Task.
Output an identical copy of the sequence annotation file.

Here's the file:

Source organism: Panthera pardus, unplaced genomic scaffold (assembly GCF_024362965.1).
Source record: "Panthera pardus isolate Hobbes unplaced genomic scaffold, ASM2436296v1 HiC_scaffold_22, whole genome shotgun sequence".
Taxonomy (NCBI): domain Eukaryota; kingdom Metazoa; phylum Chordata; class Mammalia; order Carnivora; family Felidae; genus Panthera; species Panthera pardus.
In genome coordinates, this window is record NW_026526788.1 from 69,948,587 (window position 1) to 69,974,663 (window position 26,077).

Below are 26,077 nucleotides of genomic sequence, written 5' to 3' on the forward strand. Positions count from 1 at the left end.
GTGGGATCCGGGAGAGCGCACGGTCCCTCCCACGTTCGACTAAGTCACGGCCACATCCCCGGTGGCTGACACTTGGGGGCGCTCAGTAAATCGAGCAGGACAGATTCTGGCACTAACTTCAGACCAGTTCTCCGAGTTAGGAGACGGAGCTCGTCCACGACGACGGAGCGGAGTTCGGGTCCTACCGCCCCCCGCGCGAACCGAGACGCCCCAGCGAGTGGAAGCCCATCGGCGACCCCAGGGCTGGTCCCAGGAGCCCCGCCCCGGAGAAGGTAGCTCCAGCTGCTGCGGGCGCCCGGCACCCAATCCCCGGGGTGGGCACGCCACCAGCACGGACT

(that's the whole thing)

Source organism: Panthera pardus, unplaced genomic scaffold (assembly GCF_024362965.1).
Source record: "Panthera pardus isolate Hobbes unplaced genomic scaffold, ASM2436296v1 HiC_scaffold_22, whole genome shotgun sequence".
Taxonomy (NCBI): domain Eukaryota; kingdom Metazoa; phylum Chordata; class Mammalia; order Carnivora; family Felidae; genus Panthera; species Panthera pardus.
In genome coordinates, this window is record NW_026526788.1 from 69,948,587 (window position 1) to 69,974,663 (window position 26,077).

Below are 26,077 nucleotides of genomic sequence, written 5' to 3' on the forward strand. Positions count from 1 at the left end.
GTGGGATCCGGGAGAGCGCACGGTCCCTCCCACGTTCGACTAAGTCACGGCCACATCCCCGGTGGCTGACACTTGGGGGCGCTCAGTAAATCGAGCAGGACAGATTCTGGCACTAACTTCAGACCAGTTCTCCGAGTTAGGAGACGGAGCTCGTCCACGACGACGGAGCGGAGTTCGGGTCCTACCGCCCCCCGCGCGAACCGAGACGCCCCAGCGAGTGGAAGCCCATCGGCGACCCCAGGGCTGGTCCCAGGAGCCCCGCCCCGGAGAAGGTAGCTCCAGCTGCTGCGGGCGCCCGGCACCCAATCCCCGGGGTGGGCACGCCACCAGCACGGACT